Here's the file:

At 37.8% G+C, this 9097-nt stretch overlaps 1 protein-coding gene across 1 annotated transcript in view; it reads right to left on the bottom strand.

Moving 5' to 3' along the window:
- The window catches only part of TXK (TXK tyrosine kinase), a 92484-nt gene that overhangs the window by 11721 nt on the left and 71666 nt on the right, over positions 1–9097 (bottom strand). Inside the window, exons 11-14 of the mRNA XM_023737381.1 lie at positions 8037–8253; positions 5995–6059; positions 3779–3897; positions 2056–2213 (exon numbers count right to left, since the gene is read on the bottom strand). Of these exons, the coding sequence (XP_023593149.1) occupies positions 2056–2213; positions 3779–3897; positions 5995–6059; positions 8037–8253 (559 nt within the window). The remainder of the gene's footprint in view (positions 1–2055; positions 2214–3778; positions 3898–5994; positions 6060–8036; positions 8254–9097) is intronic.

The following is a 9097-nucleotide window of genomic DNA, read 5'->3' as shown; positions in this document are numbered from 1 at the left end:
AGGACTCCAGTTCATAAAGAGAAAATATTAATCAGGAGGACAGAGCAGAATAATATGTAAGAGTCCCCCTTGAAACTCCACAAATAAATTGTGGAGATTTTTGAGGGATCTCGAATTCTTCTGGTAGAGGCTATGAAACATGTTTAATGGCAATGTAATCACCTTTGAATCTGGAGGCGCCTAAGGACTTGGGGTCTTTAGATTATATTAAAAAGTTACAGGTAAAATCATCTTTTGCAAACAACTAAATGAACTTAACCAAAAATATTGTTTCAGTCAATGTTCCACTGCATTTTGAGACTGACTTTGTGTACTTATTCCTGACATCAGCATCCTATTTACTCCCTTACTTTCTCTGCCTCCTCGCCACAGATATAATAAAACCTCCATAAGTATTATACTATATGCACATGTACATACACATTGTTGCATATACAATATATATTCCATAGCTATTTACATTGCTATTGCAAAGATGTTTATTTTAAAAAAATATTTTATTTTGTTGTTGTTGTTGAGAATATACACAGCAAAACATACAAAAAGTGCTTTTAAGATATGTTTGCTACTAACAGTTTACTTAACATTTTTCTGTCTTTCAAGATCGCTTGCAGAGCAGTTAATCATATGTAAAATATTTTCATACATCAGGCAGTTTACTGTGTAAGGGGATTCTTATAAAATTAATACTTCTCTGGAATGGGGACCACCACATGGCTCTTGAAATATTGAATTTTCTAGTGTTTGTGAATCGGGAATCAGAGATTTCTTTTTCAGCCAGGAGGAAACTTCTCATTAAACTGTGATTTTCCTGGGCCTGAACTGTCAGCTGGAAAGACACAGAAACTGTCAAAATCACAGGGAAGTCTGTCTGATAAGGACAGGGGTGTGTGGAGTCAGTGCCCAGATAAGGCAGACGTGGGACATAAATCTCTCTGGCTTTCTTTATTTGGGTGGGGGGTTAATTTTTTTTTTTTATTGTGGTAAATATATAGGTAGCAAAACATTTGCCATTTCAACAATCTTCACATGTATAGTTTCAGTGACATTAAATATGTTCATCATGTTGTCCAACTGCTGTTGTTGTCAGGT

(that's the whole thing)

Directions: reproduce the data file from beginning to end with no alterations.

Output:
At 37.8% G+C, this 9097-nt stretch overlaps 1 protein-coding gene across 1 annotated transcript in view; it reads right to left on the bottom strand.

Moving 5' to 3' along the window:
- The window catches only part of TXK (TXK tyrosine kinase), a 92484-nt gene that overhangs the window by 11721 nt on the left and 71666 nt on the right, over positions 1–9097 (bottom strand). Inside the window, exons 11-14 of the mRNA XM_023737381.1 lie at positions 8037–8253; positions 5995–6059; positions 3779–3897; positions 2056–2213 (exon numbers count right to left, since the gene is read on the bottom strand). Of these exons, the coding sequence (XP_023593149.1) occupies positions 2056–2213; positions 3779–3897; positions 5995–6059; positions 8037–8253 (559 nt within the window). The remainder of the gene's footprint in view (positions 1–2055; positions 2214–3778; positions 3898–5994; positions 6060–8036; positions 8254–9097) is intronic.

The following is a 9097-nucleotide window of genomic DNA, read 5'->3' as shown; positions in this document are numbered from 1 at the left end:
AGGACTCCAGTTCATAAAGAGAAAATATTAATCAGGAGGACAGAGCAGAATAATATGTAAGAGTCCCCCTTGAAACTCCACAAATAAATTGTGGAGATTTTTGAGGGATCTCGAATTCTTCTGGTAGAGGCTATGAAACATGTTTAATGGCAATGTAATCACCTTTGAATCTGGAGGCGCCTAAGGACTTGGGGTCTTTAGATTATATTAAAAAGTTACAGGTAAAATCATCTTTTGCAAACAACTAAATGAACTTAACCAAAAATATTGTTTCAGTCAATGTTCCACTGCATTTTGAGACTGACTTTGTGTACTTATTCCTGACATCAGCATCCTATTTACTCCCTTACTTTCTCTGCCTCCTCGCCACAGATATAATAAAACCTCCATAAGTATTATACTATATGCACATGTACATACACATTGTTGCATATACAATATATATTCCATAGCTATTTACATTGCTATTGCAAAGATGTTTATTTTAAAAAAATATTTTATTTTGTTGTTGTTGTTGAGAATATACACAGCAAAACATACAAAAAGTGCTTTTAAGATATGTTTGCTACTAACAGTTTACTTAACATTTTTCTGTCTTTCAAGATCGCTTGCAGAGCAGTTAATCATATGTAAAATATTTTCATACATCAGGCAGTTTACTGTGTAAGGGGATTCTTATAAAATTAATACTTCTCTGGAATGGGGACCACCACATGGCTCTTGAAATATTGAATTTTCTAGTGTTTGTGAATCGGGAATCAGAGATTTCTTTTTCAGCCAGGAGGAAACTTCTCATTAAACTGTGATTTTCCTGGGCCTGAACTGTCAGCTGGAAAGACACAGAAACTGTCAAAATCACAGGGAAGTCTGTCTGATAAGGACAGGGGTGTGTGGAGTCAGTGCCCAGATAAGGCAGACGTGGGACATAAATCTCTCTGGCTTTCTTTATTTGGGTGGGGGGTTAATTTTTTTTTTTTATTGTGGTAAATATATAGGTAGCAAAACATTTGCCATTTCAACAATCTTCACATGTATAGTTTCAGTGACATTAAATATGTTCATCATGTTGTCCAACTGCTGTTGTTGTCAGGT